Abstract 1909: In-hospital Mortality for Surgical Repair of Congenital Heart Defects is Inversely Related to Hospital Surgical Volume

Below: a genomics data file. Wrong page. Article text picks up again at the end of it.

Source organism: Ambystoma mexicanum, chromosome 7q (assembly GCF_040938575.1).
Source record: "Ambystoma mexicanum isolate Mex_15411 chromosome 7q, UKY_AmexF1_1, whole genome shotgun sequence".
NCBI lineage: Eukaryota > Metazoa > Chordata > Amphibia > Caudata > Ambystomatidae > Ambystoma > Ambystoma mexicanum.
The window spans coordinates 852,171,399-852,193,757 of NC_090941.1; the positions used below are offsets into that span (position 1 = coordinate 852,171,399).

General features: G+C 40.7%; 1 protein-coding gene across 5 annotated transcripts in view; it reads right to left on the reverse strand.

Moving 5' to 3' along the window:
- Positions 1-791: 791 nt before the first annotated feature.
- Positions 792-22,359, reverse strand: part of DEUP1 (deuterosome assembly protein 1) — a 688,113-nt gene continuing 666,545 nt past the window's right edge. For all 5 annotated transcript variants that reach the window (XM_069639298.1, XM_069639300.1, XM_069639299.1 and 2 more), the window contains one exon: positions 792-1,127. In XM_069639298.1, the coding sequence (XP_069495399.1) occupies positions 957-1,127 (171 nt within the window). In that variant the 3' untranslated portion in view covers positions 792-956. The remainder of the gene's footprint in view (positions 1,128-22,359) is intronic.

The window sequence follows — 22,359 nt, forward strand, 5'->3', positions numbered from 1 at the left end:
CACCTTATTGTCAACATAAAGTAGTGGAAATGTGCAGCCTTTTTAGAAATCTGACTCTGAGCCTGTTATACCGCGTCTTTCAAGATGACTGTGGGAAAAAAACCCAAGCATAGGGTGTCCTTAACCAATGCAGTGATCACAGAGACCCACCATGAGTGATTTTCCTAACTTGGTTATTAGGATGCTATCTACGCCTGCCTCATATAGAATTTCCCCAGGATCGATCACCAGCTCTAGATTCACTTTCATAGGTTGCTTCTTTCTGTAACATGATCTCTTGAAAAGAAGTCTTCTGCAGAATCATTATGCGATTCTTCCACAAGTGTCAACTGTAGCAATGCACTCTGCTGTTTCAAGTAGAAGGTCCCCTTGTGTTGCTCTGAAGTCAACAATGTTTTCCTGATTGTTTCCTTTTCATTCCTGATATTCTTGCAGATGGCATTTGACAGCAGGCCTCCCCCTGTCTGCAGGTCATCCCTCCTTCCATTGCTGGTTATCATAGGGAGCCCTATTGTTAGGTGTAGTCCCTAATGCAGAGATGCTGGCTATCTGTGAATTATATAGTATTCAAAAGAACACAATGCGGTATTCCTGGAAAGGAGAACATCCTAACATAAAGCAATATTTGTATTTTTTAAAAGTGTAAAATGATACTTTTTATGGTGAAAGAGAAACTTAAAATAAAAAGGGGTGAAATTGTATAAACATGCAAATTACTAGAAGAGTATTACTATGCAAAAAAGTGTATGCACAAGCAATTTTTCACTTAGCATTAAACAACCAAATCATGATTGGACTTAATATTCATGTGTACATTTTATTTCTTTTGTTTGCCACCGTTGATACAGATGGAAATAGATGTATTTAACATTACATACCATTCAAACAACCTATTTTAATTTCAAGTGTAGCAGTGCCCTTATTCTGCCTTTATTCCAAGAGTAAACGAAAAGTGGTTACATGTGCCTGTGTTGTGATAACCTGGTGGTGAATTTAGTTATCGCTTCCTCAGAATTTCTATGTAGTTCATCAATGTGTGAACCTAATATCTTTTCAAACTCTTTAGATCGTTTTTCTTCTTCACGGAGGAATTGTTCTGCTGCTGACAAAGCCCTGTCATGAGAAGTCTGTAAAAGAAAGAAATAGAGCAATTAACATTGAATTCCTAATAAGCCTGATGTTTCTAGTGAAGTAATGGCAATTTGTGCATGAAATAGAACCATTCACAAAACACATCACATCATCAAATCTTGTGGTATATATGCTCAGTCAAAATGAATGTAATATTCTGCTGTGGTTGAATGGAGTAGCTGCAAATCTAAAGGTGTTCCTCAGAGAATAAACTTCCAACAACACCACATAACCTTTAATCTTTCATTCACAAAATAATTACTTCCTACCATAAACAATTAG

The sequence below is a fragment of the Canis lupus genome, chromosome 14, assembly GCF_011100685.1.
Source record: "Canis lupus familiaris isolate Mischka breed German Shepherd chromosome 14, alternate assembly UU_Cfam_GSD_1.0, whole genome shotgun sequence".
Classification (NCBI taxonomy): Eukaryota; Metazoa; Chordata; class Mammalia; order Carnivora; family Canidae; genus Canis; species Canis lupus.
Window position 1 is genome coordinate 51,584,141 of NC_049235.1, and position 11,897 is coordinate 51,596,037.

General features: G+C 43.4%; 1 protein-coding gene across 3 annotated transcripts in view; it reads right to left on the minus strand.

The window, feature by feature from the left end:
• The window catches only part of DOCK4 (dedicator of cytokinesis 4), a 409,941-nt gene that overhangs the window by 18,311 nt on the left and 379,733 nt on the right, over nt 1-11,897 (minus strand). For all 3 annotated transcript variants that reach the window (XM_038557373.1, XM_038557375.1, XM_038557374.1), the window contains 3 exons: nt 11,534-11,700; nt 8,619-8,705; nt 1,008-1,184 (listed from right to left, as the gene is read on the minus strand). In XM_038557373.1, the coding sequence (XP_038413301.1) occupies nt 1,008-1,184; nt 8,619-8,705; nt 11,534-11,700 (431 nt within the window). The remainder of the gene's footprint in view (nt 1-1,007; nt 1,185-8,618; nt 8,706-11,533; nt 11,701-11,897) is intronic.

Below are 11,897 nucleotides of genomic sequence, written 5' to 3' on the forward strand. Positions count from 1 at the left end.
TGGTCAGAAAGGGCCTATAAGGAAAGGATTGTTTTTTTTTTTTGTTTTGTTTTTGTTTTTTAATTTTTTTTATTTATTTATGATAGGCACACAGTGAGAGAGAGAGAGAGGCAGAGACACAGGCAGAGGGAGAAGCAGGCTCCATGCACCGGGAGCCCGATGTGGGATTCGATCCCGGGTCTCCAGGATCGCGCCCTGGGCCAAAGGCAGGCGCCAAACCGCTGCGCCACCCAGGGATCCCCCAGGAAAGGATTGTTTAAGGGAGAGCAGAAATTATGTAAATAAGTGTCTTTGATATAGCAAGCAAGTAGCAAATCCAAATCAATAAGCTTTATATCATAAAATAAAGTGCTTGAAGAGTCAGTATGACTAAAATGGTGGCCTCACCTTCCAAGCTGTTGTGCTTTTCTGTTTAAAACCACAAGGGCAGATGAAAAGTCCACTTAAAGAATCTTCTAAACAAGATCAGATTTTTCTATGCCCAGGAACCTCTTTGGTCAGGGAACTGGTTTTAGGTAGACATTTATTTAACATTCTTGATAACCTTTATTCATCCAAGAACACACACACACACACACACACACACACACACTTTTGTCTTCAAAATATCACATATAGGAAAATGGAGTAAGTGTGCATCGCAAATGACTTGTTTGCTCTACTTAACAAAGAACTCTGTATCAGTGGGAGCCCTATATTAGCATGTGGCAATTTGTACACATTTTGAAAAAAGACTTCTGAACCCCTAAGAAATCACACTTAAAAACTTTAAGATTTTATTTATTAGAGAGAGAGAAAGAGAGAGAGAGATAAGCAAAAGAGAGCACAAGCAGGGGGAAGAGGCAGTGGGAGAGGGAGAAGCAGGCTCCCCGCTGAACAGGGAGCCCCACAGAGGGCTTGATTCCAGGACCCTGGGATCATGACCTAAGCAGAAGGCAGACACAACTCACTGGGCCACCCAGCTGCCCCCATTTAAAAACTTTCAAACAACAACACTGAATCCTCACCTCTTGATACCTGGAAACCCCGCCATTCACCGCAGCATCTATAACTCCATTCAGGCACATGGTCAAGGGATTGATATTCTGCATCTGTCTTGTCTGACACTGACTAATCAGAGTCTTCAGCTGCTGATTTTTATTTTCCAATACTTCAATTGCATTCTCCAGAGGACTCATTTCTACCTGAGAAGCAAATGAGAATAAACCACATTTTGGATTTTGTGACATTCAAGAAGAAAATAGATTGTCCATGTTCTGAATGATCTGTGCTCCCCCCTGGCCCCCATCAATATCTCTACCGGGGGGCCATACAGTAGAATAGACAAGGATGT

The importance of surgical volume for procedures for Congenital Heart Defects (CHD) remains controversial. The Pediatric Cardiac Care Consortium (PCCC) database contains information on all pediatric cardiac procedures performed at over 40 member institutions. We used surgical outcome data from the PCCC to examine whether surgical volume is a determinant of center-specific differences in surgical mortality for CHD. The relationship between in-hospital mortality and surgical volume was examined in this retrospective cohort study from 29 centers within the PCCC. The outcomes of 22,148 consecutive surgical procedures for CHD between 2000 –2004 were reviewed. Nine centers performed <100 procedures/year, 10 centers 101–200 procedures/year, 7 centers 201–290 and 3 centers > 290 procedures/year. Cases were grouped into 4 categories based on the complexity of the procedure as assessed by the Risk Adjustment for Congenital Heart Surgery (RACHS) method to adjust for risk differences and allow meaningful comparisons of in-hospital mortality. The number of operations by risk category was the following: RACHS 1–2 (n=10,649), RACHS 3 (n=6,575), RACHS 4 (n=1,433) and RACHS 5– 6 (n=710). After applying logarithmic transformation, regression analysis revealed a significant (p=0.0001) inverse relation between in-hospital mortality and surgical volume, as shown in the figure⇓, and the regression curve’s formula has been estimated. Similar significant inverse behavior was found after grouping the surgeries by risk category.